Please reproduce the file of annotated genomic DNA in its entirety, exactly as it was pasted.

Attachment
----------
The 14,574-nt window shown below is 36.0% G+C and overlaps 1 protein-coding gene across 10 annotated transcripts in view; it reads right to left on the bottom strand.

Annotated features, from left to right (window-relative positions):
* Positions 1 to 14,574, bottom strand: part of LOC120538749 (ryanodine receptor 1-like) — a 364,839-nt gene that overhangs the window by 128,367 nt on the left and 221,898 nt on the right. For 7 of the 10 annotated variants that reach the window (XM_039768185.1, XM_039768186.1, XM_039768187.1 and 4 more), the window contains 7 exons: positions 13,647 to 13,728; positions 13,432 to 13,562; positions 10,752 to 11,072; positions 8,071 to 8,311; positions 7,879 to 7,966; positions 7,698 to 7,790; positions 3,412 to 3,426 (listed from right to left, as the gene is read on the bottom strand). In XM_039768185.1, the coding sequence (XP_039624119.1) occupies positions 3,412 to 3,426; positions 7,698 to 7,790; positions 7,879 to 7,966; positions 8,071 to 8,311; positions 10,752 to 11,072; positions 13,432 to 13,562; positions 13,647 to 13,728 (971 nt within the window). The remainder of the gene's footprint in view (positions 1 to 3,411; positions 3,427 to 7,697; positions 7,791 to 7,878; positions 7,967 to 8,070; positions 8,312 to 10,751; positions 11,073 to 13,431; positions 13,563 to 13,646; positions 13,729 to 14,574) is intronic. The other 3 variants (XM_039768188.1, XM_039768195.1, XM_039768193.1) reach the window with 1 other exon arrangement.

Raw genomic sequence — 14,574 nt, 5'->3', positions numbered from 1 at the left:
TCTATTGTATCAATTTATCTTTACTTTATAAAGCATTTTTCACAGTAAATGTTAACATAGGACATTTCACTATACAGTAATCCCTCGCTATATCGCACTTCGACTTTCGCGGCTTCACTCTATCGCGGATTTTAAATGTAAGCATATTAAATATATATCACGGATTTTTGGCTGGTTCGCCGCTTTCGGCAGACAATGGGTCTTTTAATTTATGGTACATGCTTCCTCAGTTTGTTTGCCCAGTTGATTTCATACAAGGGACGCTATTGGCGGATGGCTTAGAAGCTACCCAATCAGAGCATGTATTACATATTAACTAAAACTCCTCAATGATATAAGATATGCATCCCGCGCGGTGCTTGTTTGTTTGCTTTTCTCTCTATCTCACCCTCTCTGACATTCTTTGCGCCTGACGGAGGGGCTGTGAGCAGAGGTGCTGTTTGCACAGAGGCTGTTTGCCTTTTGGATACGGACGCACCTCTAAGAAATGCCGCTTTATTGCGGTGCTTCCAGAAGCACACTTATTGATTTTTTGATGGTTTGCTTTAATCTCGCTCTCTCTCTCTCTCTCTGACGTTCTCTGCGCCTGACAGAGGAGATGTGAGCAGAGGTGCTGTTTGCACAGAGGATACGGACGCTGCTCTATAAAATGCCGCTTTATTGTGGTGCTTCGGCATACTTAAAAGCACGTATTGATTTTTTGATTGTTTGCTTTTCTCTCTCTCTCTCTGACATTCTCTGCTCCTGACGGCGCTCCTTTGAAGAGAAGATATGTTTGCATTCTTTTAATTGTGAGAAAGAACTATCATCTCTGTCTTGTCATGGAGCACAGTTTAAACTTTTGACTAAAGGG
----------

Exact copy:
The 14,574-nt window shown below is 36.0% G+C and overlaps 1 protein-coding gene across 10 annotated transcripts in view; it reads right to left on the bottom strand.

Annotated features, from left to right (window-relative positions):
* Positions 1 to 14,574, bottom strand: part of LOC120538749 (ryanodine receptor 1-like) — a 364,839-nt gene that overhangs the window by 128,367 nt on the left and 221,898 nt on the right. For 7 of the 10 annotated variants that reach the window (XM_039768185.1, XM_039768186.1, XM_039768187.1 and 4 more), the window contains 7 exons: positions 13,647 to 13,728; positions 13,432 to 13,562; positions 10,752 to 11,072; positions 8,071 to 8,311; positions 7,879 to 7,966; positions 7,698 to 7,790; positions 3,412 to 3,426 (listed from right to left, as the gene is read on the bottom strand). In XM_039768185.1, the coding sequence (XP_039624119.1) occupies positions 3,412 to 3,426; positions 7,698 to 7,790; positions 7,879 to 7,966; positions 8,071 to 8,311; positions 10,752 to 11,072; positions 13,432 to 13,562; positions 13,647 to 13,728 (971 nt within the window). The remainder of the gene's footprint in view (positions 1 to 3,411; positions 3,427 to 7,697; positions 7,791 to 7,878; positions 7,967 to 8,070; positions 8,312 to 10,751; positions 11,073 to 13,431; positions 13,563 to 13,646; positions 13,729 to 14,574) is intronic. The other 3 variants (XM_039768188.1, XM_039768195.1, XM_039768193.1) reach the window with 1 other exon arrangement.

Raw genomic sequence — 14,574 nt, 5'->3', positions numbered from 1 at the left:
TCTATTGTATCAATTTATCTTTACTTTATAAAGCATTTTTCACAGTAAATGTTAACATAGGACATTTCACTATACAGTAATCCCTCGCTATATCGCACTTCGACTTTCGCGGCTTCACTCTATCGCGGATTTTAAATGTAAGCATATTAAATATATATCACGGATTTTTGGCTGGTTCGCCGCTTTCGGCAGACAATGGGTCTTTTAATTTATGGTACATGCTTCCTCAGTTTGTTTGCCCAGTTGATTTCATACAAGGGACGCTATTGGCGGATGGCTTAGAAGCTACCCAATCAGAGCATGTATTACATATTAACTAAAACTCCTCAATGATATAAGATATGCATCCCGCGCGGTGCTTGTTTGTTTGCTTTTCTCTCTATCTCACCCTCTCTGACATTCTTTGCGCCTGACGGAGGGGCTGTGAGCAGAGGTGCTGTTTGCACAGAGGCTGTTTGCCTTTTGGATACGGACGCACCTCTAAGAAATGCCGCTTTATTGCGGTGCTTCCAGAAGCACACTTATTGATTTTTTGATGGTTTGCTTTAATCTCGCTCTCTCTCTCTCTCTCTGACGTTCTCTGCGCCTGACAGAGGAGATGTGAGCAGAGGTGCTGTTTGCACAGAGGATACGGACGCTGCTCTATAAAATGCCGCTTTATTGTGGTGCTTCGGCATACTTAAAAGCACGTATTGATTTTTTGATTGTTTGCTTTTCTCTCTCTCTCTCTGACATTCTCTGCTCCTGACGGCGCTCCTTTGAAGAGAAGATATGTTTGCATTCTTTTAATTGTGAGAAAGAACTATCATCTCTGTCTTGTCATGGAGCACAGTTTAAACTTTTGACTAAAGGG